Mellow Mushroom – Pigeon Forge, TN

A person with celiac disease walking into a major chain pizza place can make them very nervous and apprehensive. We had seen the advertisements for the Mellow Mushroom gluten free pizza but thought that it may be taking too big of a risk due to the cross contamination issues. But we were on our quest to find the best gluten free places to eat near Gatlinburg, TN so we thought we would give them a chance to show what they have. We went to the Mellow Mushroom in Pigeon Forge, TN after our visit to the Wedding Bell Chapel.

Our waiter was Justin who was very familiar with the gluten free pizza options and he brought the manager over who assured us that even though their gluten free pizza was prepared in the same kitchen as all their other pizza, the staff takes certain steps when a gluten free pizza is ordered to avoid any cross contamination. The manager even suggested an appetizer, the hummus dip, which is gluten free, and served it with vegetables instead of the normal bread. The dip was great!gluten free gatlinburg tn

The gluten free pizza arrived quickly. The server that brought it to the table told us that the rest of the orders (there were 4 in our party) would be out soon but that they would not leave a gluten free pizza sitting in the back after it was prepared. Impressive!! The pizza, along with everyone else’s order was very good and we left there extremely satisfied and still gluten free!

I cannot speak for all of the other Mellow Mushroom locations but the one in Pigeon Forge, TN was on the ball when it came to protecting my spouse from the poison known as gluten.

Something Savory Bakery & Cafe – Maryville, TN

Something Savory Bakery & Cafe in Maryville, TN is located right on your way to the wonderful vacation areas of the Smoky Mountains in eastern Tennessee. On the first day of our trip to the mountains this year, my spouse started searching for her favotire gluten free dessert (cupcakes!) while we were driving. She came across Something Savory Bakery & Cafe in Maryville, Tn which was about an hour away from where we were. She called them and within a minute she had a dozen gluten free cupcakes ordered and waiting on us.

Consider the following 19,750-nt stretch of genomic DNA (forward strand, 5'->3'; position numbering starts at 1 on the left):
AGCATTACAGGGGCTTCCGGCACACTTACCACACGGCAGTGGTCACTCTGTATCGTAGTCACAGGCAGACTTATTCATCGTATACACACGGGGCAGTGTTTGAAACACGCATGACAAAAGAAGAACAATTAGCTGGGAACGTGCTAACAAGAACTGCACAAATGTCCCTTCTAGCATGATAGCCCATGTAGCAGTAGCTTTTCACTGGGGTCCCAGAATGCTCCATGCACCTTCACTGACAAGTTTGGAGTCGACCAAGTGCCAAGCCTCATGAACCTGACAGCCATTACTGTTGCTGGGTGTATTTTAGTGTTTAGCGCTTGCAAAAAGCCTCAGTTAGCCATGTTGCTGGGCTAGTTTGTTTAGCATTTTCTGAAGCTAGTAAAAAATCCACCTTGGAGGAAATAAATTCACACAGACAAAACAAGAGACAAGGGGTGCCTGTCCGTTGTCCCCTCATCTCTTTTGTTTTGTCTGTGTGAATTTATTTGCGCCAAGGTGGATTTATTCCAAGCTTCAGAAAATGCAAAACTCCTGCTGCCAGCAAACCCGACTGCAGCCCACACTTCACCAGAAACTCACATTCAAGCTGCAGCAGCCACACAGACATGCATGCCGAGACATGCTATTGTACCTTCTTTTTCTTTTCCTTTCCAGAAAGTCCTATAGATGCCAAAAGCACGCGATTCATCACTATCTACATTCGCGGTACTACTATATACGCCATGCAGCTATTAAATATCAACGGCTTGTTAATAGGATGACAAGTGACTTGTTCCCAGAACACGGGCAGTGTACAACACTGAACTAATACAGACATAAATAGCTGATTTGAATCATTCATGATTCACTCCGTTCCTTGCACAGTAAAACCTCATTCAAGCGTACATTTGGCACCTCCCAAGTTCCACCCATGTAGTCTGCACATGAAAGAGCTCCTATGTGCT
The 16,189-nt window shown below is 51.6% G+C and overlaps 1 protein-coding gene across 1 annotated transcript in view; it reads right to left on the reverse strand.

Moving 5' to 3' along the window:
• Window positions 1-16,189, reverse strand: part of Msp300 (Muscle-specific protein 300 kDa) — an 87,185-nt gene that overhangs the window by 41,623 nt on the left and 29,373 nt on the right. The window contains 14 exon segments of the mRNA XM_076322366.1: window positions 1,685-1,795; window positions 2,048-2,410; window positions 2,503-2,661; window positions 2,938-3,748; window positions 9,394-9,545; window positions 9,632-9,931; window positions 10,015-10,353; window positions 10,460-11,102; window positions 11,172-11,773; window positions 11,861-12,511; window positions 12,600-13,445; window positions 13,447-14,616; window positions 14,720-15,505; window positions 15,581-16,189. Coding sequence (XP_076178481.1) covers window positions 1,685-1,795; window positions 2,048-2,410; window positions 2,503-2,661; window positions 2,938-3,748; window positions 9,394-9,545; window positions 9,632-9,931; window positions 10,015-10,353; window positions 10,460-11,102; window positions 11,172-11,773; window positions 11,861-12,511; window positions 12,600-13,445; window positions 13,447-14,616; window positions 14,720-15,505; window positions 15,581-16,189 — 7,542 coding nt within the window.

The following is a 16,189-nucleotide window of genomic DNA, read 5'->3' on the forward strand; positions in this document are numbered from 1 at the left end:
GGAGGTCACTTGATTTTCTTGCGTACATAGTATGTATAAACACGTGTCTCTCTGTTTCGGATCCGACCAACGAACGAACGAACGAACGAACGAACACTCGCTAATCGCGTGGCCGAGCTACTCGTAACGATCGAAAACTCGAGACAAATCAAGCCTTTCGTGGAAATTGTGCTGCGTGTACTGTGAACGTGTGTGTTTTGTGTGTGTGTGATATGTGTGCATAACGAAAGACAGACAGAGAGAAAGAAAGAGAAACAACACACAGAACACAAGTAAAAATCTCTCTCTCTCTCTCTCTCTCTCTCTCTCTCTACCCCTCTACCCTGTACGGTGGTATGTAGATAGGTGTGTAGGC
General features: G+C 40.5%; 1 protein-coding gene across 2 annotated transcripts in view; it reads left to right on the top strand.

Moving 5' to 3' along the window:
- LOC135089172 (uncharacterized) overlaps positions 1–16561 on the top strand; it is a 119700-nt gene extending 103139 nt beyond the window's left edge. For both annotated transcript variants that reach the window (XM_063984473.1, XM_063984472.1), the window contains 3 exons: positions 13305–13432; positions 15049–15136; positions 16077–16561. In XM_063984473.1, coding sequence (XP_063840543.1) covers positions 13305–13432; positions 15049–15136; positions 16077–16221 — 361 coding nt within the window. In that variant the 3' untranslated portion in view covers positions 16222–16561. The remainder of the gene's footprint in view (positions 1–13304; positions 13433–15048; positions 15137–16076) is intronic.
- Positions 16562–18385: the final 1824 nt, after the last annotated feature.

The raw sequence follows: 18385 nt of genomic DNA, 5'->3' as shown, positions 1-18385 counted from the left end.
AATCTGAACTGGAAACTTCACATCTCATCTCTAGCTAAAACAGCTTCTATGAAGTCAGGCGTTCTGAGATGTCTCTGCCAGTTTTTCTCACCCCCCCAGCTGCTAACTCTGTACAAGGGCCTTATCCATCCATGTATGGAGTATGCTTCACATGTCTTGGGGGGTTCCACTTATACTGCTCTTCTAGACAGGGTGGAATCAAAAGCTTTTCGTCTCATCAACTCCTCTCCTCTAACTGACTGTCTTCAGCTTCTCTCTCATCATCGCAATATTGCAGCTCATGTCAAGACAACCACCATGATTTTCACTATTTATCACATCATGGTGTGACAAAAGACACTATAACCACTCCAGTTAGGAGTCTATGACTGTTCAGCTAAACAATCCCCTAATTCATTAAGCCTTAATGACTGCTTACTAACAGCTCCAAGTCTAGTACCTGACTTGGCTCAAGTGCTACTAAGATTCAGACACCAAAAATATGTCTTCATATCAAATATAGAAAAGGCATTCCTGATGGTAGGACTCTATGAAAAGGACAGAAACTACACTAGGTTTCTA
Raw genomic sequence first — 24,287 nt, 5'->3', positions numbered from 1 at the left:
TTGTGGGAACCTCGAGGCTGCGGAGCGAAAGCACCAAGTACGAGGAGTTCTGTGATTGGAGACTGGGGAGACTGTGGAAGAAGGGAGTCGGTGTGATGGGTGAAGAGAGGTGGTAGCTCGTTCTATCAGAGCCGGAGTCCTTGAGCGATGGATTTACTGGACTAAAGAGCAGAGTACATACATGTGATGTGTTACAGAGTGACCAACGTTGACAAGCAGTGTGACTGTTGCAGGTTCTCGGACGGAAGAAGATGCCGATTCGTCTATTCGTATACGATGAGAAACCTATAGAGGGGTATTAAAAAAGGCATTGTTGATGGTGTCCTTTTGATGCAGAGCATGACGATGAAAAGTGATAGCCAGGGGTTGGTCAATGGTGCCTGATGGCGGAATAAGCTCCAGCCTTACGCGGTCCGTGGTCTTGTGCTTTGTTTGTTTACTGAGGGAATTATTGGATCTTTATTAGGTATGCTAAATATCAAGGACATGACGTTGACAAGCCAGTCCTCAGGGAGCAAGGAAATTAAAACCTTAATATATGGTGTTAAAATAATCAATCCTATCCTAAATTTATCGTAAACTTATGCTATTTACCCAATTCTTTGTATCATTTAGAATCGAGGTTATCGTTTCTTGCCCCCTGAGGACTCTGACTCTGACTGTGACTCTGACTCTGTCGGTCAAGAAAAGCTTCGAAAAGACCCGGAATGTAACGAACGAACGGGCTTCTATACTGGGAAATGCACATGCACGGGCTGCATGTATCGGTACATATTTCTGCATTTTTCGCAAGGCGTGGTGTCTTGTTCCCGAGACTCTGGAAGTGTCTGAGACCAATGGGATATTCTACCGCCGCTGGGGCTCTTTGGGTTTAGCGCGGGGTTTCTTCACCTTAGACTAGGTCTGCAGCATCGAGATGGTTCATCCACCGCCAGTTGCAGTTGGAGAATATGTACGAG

When we arrived we found out that the cafe had several gluten free dining options and even have their own gluten free bread! Wanda had the gluten free chili and I had the pimento cheese sandwich. Both were great! We also sampled several of their gluten free desserts, including the cupcakes. Everything that we tried there, including the gluten free bread, tasted great. Something Savory has now been added to our list of places that we will drive out of our way for.

Something Savory Bakery & Cafe is not a gluten free facility but they are very aware of the cross contamination issues and take every precaution to avoid them. We talked to several of their staff who were all aware of celiac disease and the dangers of cross contamination. They will also ship their gluten free goodies to you. You can contact them on Facebook or at 865-984-0550.

It’s been three days since we were there and we only have three cupcakes left. Sounds like we may be headed back to Something Savory to re-supply!

Something Savory Bakery Cafe

Celiac Genetic Tests

Celiac Genetic Tests Are Not All Equal and Some DQ2 Negatives May Not Be Completely Negative
By Dr. Scot Lewey

Genetic tests exist for Celiac disease and are highly accurate for determining the risk of the disease. When a complete genetic panel is performed the possibility that someone having or ever getting this autoimmune disease can be determined to an extremely high degree of certainty. Unfortunately, some tests are misleading because they do not include a portion of the genetic pattern that may be present that can predispose to this gluten sensitivity disease though the report may imply absence of increased risk.

Some genetic tests can be done without a doctor’s order. Insurance coverage for the Celiac genetics is highly variable. A couple of laboratories can run the tests on samples obtained from a mouth swab that is painless and well accepted by children. Genetic testing can be done at any age while blood tests for Celiac are not recommended before a year of age. Celiac genetic tests are not affected by eating gluten or not.

If you do not have the commonly recognized HLA genetic patterns DQ2 or DQ8 that are associated with Celiac disease you are believed to not be at risk for the full autoimmune disease. You don’t need to be periodically retested. However, you still could be intolerant or sensitive to gluten. Knowing your genetics can be very helpful if you have a family member with Celiac disease or they or you have other autoimmune diseases associated with a risk of Celiac.